Commodore Makes Comeback with Mpet II
REVIEW Most of us who have been around technology for the better part of the last two decades will remember the name Commodore. Commodore computers were the best selling PCs of the 1980s. However, as Microsoft took center stage, the company faded away, eventually being bought by Dutch company Tulip Computers after filing for bankruptcy in 1994.
Enter a U.S. firm called Yeahronimo Media Ventures, a company which specializes in electronic entertainment. The group said last year that it planned to take the Commodore brand and make it "a worldwide entertainment concept," and the Mpet II is the first item to be shipped with that goal in mind.
The Mpet is a Flash memory-based MP3 player that comes in two sizes, 256MB and 512MB, retailing for $99 and $139, respectively. After the announcement of the player's launch earlier this year, BetaNews decided to see exactly what Yeahronimo had in mind for the Commodore brand.
The packaging is pretty simple, and includes the Mpet II, a pair of headphones, a lanyard, and a supplied AA battery. The player itself is very utilitarian; it does remind you of the design of the old Commodore machines. However, it works and fits nicely in the hand.
There is practically no weight to the unit, so using the lanyard to wear the Mpet won't be an issue - you will barely feel it. The headphones are of decent quality, and really what is to be expected of a lower-priced MP3 player.
What I was very impressed with is the screen. Although for some visually impaired the smaller text may be tough to read, it actually is surprisingly useful compared with other small MP3 players. The uselessness of a small screen is the main reason why Apple's iPod Shuffle came without one, but Commodore has actually made it useful enough that the size doesn't become a problem.
Sound quality is as to be expected with a Flash player. I found myself turning on the equalizer to get better, and louder, sound. With the equalizer on the sound quality is not bad; however, I did have an issue with there only being five options: Bass/Treble boost, Rock, Pop, Jazz, and Classical.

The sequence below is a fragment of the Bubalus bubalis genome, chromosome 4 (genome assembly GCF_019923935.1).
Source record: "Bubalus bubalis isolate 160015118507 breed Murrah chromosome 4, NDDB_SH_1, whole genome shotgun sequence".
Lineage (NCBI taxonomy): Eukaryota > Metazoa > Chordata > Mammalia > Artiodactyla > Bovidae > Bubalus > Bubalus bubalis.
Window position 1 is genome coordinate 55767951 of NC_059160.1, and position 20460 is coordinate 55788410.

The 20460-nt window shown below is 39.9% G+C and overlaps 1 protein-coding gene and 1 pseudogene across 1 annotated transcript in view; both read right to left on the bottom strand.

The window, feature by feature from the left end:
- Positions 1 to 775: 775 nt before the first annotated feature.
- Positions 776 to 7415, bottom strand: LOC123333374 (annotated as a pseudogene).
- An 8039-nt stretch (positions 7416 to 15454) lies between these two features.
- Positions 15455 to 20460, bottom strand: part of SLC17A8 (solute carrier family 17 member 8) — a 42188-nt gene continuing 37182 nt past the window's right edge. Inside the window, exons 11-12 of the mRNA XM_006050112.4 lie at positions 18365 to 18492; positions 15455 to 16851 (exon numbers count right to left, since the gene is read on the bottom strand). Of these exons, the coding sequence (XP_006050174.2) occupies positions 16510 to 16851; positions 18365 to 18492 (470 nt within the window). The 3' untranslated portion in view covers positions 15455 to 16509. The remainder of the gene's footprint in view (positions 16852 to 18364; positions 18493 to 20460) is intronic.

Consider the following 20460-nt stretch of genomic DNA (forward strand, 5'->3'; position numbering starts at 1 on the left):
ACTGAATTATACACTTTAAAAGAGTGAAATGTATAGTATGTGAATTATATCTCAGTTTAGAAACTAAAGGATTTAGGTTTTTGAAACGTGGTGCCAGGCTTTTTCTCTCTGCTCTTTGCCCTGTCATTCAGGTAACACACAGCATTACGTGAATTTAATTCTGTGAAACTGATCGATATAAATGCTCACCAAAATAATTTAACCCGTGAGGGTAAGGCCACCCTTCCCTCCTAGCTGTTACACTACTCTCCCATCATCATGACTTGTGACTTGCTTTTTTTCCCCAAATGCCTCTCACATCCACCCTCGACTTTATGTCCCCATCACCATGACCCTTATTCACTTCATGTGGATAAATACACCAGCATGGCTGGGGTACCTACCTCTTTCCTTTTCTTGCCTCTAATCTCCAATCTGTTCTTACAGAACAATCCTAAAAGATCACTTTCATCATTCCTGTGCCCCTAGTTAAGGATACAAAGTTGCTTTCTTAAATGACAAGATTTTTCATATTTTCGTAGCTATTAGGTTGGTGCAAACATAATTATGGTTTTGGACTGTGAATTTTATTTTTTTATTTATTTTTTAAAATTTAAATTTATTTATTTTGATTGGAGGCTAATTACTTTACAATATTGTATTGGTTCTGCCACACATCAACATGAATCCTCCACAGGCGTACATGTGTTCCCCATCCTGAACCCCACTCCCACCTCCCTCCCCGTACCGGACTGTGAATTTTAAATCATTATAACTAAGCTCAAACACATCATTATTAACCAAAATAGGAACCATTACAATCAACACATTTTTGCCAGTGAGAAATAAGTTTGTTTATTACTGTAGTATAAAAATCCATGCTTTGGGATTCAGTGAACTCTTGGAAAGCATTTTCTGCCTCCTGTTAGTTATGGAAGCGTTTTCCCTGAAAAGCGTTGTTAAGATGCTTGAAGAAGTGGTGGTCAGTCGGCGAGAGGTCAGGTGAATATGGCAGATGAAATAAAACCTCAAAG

What really sets this unit apart, and what I think will be an overall net positive for most potential buyers, is the Mpet II's feature set. For $139, you get a 512MB audio player that is compliant with Microsoft's WMA DRM (not Napster-to-Go or "Janus" DRM, but all other services), an FM tuner, and a voice recorder. For the voice recorder feature you have the option to use an external microphone.
What I did not experience is the horror stores of synchronization with Windows Media Player. While WMP is not as intuitive as Apple's iTunes (I find the fact that it detects an MP3 player as a hard drive a bit confusing), it worked fine for me. I will say that it was tedious having to tell Windows Media Player what to synchronize, rather than having the software do it automatically for me.
So will we once again be living the Commodore life with the Mpet II?
The Good: The Mpet II has an impressive feature set for the price. While it certainly won't be a Shuffle-killer, it adds a lot to the Windows-based player market at a competitive price. And for nostalgic techies, this is a dream come true: Commodore is back.
The Bad: The sound could be a whole lot better. Some music just doesn't sound right on the factory equalizer settings. However, if you are looking for sound quality, I suggest a more pricey hard drive based player.
The Bottom Line: If you want a Windows Media based audio player, and don't feel like breaking the bank, or don't care about Napster to Go, the Mpet II is more than worth it. The unit is certainly priced to be competitive as soon as it enters the U.S. market later this year.